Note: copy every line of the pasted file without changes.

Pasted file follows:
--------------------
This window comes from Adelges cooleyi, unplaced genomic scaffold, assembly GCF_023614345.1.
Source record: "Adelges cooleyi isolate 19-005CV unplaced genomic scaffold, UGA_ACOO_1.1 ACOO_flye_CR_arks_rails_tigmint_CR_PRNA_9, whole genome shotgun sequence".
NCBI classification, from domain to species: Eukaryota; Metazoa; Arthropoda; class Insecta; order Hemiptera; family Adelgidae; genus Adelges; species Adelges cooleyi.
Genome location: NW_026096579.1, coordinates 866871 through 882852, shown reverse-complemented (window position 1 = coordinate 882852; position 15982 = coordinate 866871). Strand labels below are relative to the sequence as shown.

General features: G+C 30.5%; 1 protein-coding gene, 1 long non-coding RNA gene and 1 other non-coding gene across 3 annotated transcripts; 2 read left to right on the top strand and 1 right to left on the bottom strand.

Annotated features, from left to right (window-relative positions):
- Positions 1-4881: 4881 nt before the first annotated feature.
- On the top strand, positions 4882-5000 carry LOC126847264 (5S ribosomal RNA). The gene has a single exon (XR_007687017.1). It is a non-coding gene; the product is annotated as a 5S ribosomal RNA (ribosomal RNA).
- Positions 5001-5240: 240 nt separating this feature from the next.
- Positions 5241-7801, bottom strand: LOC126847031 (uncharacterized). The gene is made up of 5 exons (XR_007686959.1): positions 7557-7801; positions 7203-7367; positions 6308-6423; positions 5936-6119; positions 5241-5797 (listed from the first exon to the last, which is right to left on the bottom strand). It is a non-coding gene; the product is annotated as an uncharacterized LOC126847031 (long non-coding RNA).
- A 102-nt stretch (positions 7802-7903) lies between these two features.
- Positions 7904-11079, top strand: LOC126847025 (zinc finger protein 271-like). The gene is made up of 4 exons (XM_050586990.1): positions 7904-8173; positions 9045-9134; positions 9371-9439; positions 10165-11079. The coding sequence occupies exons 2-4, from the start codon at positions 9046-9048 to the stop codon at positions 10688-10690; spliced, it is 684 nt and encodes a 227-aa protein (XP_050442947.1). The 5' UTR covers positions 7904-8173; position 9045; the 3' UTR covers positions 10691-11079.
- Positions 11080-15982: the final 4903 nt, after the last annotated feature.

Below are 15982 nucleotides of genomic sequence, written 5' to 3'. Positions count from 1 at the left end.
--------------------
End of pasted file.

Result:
This window comes from Adelges cooleyi, unplaced genomic scaffold, assembly GCF_023614345.1.
Source record: "Adelges cooleyi isolate 19-005CV unplaced genomic scaffold, UGA_ACOO_1.1 ACOO_flye_CR_arks_rails_tigmint_CR_PRNA_9, whole genome shotgun sequence".
NCBI classification, from domain to species: Eukaryota; Metazoa; Arthropoda; class Insecta; order Hemiptera; family Adelgidae; genus Adelges; species Adelges cooleyi.
Genome location: NW_026096579.1, coordinates 866871 through 882852, shown reverse-complemented (window position 1 = coordinate 882852; position 15982 = coordinate 866871). Strand labels below are relative to the sequence as shown.

General features: G+C 30.5%; 1 protein-coding gene, 1 long non-coding RNA gene and 1 other non-coding gene across 3 annotated transcripts; 2 read left to right on the top strand and 1 right to left on the bottom strand.

Annotated features, from left to right (window-relative positions):
- Positions 1-4881: 4881 nt before the first annotated feature.
- On the top strand, positions 4882-5000 carry LOC126847264 (5S ribosomal RNA). The gene has a single exon (XR_007687017.1). It is a non-coding gene; the product is annotated as a 5S ribosomal RNA (ribosomal RNA).
- Positions 5001-5240: 240 nt separating this feature from the next.
- Positions 5241-7801, bottom strand: LOC126847031 (uncharacterized). The gene is made up of 5 exons (XR_007686959.1): positions 7557-7801; positions 7203-7367; positions 6308-6423; positions 5936-6119; positions 5241-5797 (listed from the first exon to the last, which is right to left on the bottom strand). It is a non-coding gene; the product is annotated as an uncharacterized LOC126847031 (long non-coding RNA).
- A 102-nt stretch (positions 7802-7903) lies between these two features.
- Positions 7904-11079, top strand: LOC126847025 (zinc finger protein 271-like). The gene is made up of 4 exons (XM_050586990.1): positions 7904-8173; positions 9045-9134; positions 9371-9439; positions 10165-11079. The coding sequence occupies exons 2-4, from the start codon at positions 9046-9048 to the stop codon at positions 10688-10690; spliced, it is 684 nt and encodes a 227-aa protein (XP_050442947.1). The 5' UTR covers positions 7904-8173; position 9045; the 3' UTR covers positions 10691-11079.
- Positions 11080-15982: the final 4903 nt, after the last annotated feature.

Below are 15982 nucleotides of genomic sequence, written 5' to 3'. Positions count from 1 at the left end.